If it is normal to have to replace the batteries that often (I use the scale twice a day), then I am going to send the unopened replacement back to you.  If it is not normal, then I am going to finally open it and use it.  Please let me know.

Late last night, just before bed, I received her reply:

3 sets of batteries in 5 months is definitely a bit too frequent, but I can’t say it is abnormal, since it depends on the quality of the batteries. I would suggest opening the new one and see if it has better battery usage. If that’s the case, you can then keep the original as a backup.

Please don’t worry about sending us the replacement scale.  It is for you to keep! 🙂

The smiley face might mean that she thinks I’m a bit crazy, or she might have just been smiling because she was giving me a gift.  Instead of heading up to bed, I went straight to the dining room.  Opening a package at midnight felt a little like Christmas.

I’ll be using my new scale in exactly two weeks when I make my annual sweet potato rolls.  My guilt free sweet potato rolls.

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8 thoughts on “Weighed and found Wanting?

  1. Yep. Keep the new one in a package in case I need to send it back. But not yet. But can’t keep it. But can’t use it. But can’t keep it.

    I understand. And I’d love some of you holiday recipes.

    Like

    • I’m glad I’m not alone. Here’s the recipe for the sweet potato rolls:

      Combine 1/4 c. warm water with 1/4 oz. dry yeast. Let it get foamy.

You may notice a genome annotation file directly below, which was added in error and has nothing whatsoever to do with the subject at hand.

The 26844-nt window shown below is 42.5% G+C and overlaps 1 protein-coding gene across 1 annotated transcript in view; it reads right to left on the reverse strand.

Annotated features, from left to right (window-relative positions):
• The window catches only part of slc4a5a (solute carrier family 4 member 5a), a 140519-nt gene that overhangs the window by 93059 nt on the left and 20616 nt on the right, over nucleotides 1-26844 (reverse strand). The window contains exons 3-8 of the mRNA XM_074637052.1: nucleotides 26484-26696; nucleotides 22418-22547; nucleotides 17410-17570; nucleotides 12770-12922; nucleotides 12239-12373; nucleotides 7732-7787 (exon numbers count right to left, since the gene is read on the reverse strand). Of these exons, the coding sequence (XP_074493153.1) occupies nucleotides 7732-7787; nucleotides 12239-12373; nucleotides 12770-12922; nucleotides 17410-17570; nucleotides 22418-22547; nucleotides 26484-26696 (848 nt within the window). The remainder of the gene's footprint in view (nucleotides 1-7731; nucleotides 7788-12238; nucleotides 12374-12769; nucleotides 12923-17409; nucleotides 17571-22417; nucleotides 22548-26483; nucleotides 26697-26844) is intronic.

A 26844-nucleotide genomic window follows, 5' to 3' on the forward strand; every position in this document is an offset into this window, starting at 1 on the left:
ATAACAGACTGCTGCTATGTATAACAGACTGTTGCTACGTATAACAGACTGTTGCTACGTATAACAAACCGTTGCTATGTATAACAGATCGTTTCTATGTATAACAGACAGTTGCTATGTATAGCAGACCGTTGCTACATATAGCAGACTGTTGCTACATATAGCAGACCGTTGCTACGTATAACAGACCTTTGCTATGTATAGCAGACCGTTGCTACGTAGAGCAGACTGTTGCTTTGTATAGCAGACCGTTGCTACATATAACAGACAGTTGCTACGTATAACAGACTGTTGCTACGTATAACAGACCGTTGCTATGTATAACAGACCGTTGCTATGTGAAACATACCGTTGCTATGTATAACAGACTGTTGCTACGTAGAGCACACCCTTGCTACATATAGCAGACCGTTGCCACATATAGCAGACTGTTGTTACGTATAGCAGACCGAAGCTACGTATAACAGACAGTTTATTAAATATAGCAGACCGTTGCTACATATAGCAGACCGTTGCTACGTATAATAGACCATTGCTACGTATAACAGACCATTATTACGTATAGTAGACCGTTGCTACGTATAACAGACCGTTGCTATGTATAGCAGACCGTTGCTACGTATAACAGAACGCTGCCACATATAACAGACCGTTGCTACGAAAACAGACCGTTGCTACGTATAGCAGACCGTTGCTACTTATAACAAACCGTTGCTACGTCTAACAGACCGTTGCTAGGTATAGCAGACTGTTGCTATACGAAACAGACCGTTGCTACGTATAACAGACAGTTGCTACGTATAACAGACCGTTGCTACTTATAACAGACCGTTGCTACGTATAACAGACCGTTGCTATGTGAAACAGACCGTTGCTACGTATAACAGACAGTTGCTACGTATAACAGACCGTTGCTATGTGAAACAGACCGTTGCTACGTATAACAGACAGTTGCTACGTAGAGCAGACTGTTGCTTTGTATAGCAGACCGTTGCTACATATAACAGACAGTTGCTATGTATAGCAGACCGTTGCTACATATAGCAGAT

Scald 1 cup milk in a small saucepan, remove from heat.

      Stir in the following:

      1/3 cup unsalted butter
      1/2 cup sugar
      1 1/2 tablespoons coarse salt
      1 teaspoon ground cardamom

      Let cool slightly.

      Place 2 cups roasted, peeled sweet potatoes in the bowl of your stand mixer.

      Combine them with 1 teaspoon fresh lemon juice. Beat until smooth.

      Then beat in 1 large egg, the milk mixture and the foamed yeast.

      Mix in 7 cups of sifted, unbleached all-purpose flour, one cup at a time.

      Switch to your dough hook and knead until smooth. The dough will be sticky.

      Transfer to a large oiled bowl. Cover and let stand in a warm place until doubled. (approx. an hour)

      Punch dough down and knead again with your hands just until smooth.

      Line 2 baking sheets with parchment paper or silpats.

      Using a bench scraper cut the dough into 20 equal pieces. I weigh each piece because I’m a spaz and they bake better if they are uniform. Shape each piece into a roll.

      Place the rolls on the prepared baking sheets and cover with a towel. Let rise in a warm place until doubled, about 40 minutes.

      Heat oven to 400 degrees.

      Snip an X in the top of each roll with a pair of kitchen scissors. Brush each one with melted butter.

      Bake until tops are brown, about 20 minutes, rotating pans half way through.

      Cool on a rack.

      I make two batches: a rounder, smaller dinner roll and a larger, slightly flattened roll like the ones in the front of the picture. I use the larger rolls for turkey sandwiches.

      You can make the dough the day before, shape it into rolls and put the sheets in the fridge. Take them out of the fridge about 45 minutes before you want to bake them, snip, brush, bake and serve fresh from the oven.

      Like